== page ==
Saturday, April 23, 2011

Honey, I’m Home

That’s right, after two back to back days of driving, approximately 400 miles each, we are now in Vacationland - Maine, the way life should be!  Maine, worth a visit, worth a lifetime!

Once entering New England we could see the signallings in the air of the season to come.  Thats right, Cheeze-it signs were beginning to bloom heavily along the sides of the highways indicating some serious orange cone placement, shovel leaning, and road rearrangement is about to take place.  Yep, construction season is looming just around the corner and about to burst forth in full force on the New England scene.

We arrived at Mike and Peggy’s at just a little after three in the afternoon so we could top off the potable water tank.  Then it was over to the Fairgrounds where we got a 30 amp electric site (no water, no sewer).  It’s too early to start thinking about camping in Maine as most camping areas are not ready for guests before May 1st.

Once getting the rig positioned on a fairly level piece of terra firma and the power turned on, Mikee and I proceeded to investigate the landing gear problem.  After a few turns of a screwdriver and a couple of wrenches, all the bolting had been removed.  The culprit gear box may not be the problem after all.  The drive shaft is broken which leads to an altogether new problem. 

The part will only cost around seven dollars, but there is a “wait factor” involved as the it will have to be put on order.  Then comes the question as to why the shaft broke in the first place?  And why the gear box was “slipping”?  But, first we need to get the landing gear leg out of the RV which we will tackle this very AM.  The “long pole in the tent” in completing this project will be the “wait time” for replacement parts.  Stay tuned, more to come.

After getting ourselves dirty, Mikee, Judy, and I headed back to the ranch for some grub.  Grub in this case was spaghetti with a tasty homemade sauce straight from the kitchen of Peggy.  She, also, prepared a wonderful spinach garden type salad, and some hot out of the oven rolls.  With a nice dish of Moose Tracks to round out the meal, we were a bunch of satisfied eager eaters.  Can anybody spell S-L-E-E-P-Y-T-I-M-E?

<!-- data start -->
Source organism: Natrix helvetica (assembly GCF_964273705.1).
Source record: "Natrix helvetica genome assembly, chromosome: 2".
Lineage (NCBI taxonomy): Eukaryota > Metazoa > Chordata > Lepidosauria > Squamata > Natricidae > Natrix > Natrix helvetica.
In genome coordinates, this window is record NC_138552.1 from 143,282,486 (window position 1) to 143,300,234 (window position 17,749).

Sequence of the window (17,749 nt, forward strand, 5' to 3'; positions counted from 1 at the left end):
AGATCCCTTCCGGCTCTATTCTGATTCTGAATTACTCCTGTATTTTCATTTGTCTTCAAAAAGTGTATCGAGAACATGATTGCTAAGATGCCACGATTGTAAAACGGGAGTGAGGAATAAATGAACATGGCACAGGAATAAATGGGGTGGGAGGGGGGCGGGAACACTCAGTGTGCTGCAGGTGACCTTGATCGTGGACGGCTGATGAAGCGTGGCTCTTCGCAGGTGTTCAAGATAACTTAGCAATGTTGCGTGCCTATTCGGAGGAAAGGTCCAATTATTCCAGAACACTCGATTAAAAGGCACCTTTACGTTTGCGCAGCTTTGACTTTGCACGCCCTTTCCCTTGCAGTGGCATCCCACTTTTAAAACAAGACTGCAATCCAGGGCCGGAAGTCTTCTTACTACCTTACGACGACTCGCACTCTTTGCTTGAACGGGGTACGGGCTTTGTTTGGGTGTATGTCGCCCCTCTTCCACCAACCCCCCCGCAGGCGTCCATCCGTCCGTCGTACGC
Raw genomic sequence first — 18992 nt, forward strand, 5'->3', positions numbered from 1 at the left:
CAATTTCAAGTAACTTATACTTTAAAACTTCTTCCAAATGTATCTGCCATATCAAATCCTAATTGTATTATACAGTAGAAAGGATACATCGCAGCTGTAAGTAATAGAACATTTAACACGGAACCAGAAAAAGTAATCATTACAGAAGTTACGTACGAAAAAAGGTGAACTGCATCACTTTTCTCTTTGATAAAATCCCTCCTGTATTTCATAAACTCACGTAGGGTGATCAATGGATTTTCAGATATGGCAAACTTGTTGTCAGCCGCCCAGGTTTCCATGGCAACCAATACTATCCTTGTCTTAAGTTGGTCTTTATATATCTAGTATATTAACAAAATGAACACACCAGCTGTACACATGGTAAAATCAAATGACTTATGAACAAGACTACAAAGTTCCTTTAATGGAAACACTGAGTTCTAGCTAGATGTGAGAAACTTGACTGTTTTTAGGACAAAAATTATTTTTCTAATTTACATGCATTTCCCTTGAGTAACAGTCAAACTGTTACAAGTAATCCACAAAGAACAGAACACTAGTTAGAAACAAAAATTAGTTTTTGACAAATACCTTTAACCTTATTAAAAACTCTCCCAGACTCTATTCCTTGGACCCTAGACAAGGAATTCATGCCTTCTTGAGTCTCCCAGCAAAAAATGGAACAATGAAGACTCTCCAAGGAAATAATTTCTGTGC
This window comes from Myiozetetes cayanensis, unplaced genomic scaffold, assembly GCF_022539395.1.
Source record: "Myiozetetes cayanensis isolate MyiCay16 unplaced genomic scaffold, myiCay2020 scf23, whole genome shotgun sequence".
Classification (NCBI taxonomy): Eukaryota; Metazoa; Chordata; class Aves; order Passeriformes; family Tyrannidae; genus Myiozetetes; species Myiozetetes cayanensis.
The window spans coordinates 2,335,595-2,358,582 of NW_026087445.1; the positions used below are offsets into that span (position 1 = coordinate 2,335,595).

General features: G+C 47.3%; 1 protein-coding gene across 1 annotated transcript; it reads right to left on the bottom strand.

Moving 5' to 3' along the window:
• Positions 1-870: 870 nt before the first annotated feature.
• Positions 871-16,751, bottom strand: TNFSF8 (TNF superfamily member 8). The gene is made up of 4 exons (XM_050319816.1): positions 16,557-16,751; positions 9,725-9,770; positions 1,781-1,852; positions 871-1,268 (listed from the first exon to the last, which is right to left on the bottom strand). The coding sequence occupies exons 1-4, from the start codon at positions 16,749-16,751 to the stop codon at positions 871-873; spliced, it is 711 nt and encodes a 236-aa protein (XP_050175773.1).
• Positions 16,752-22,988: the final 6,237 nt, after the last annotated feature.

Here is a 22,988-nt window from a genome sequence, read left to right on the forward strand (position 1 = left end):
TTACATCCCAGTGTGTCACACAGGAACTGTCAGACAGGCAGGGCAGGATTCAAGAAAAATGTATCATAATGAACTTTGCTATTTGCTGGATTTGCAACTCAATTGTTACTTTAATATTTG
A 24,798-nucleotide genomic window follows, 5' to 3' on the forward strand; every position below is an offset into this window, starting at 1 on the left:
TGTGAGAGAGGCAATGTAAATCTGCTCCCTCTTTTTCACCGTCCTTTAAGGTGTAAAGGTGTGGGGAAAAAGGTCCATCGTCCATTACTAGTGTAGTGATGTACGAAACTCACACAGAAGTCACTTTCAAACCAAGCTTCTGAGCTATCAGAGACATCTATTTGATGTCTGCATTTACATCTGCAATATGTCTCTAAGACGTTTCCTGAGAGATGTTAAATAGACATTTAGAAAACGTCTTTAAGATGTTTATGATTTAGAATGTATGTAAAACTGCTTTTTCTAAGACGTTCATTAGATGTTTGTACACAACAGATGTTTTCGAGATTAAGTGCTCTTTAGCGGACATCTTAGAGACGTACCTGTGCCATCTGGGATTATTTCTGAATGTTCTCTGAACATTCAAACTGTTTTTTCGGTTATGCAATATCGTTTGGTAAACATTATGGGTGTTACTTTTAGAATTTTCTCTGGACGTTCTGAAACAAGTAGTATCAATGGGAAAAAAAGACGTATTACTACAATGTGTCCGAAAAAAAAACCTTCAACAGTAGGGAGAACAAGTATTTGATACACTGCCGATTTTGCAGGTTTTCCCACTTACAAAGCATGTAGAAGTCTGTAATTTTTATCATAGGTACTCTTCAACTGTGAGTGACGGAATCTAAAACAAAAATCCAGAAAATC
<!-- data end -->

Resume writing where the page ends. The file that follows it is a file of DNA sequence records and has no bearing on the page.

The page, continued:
Mike has loaned us his truck to use until we can get the RV dislodged from our truck.  That may very well be today.  We are talking about doing the “red neck thang”; that is, putting the front of the rig “up on blocks”.  Then all we would need is a couple of hound dawgs sleeping under the front porch to complete the picture (maybe some grass up to your a--, eh I mean knees). 

What can I say, I think Mike and Peggy have definitely earned a nice hot bowl of lobstah stew and April is the best time of year for lobstahs in Maine, IMO.  I think we will just have to set sail to the sea shore and rustle up a bunch of them thar Maine lobstahs before the week’s out.  Then set our compass toward Hannaford Brothers for the rest of the ingredients.  We may just have to snag a couple of extra lobstahs to make some lobstah rolls to go with that stew.  Maine is one place where you can actually buy real live hot dawg rolls (not buns) that make up some mighty fine eatin’ lobstah rolls.  Sounds like yummy plan to me.

Here’s a picture of this morning’s sunrise taken from right out our front door at around 6:20 AM.  The sun has since hidden itself behind a heavy blanket of clouds.  We have a ninety percent chance of rain forecasted for this afternoon.


Take Care Until Next Time - - - - - -


  1. Glad you made it without any further problems.

    Take care,

    Jim and Linda

  2. I'll be reading the blow-by-blow analysis of this repair as you have peaked my interest in repair and maintenance on Cedar Creek equipment. Know you have determination beyond belief, you will be declared the winner in this battle. Good luck and may the bricks hold.

  3. Hey, we've got a couple of old cars and maybe an engine block or two here at Dogpound North that you can borrow to add to your down home decor.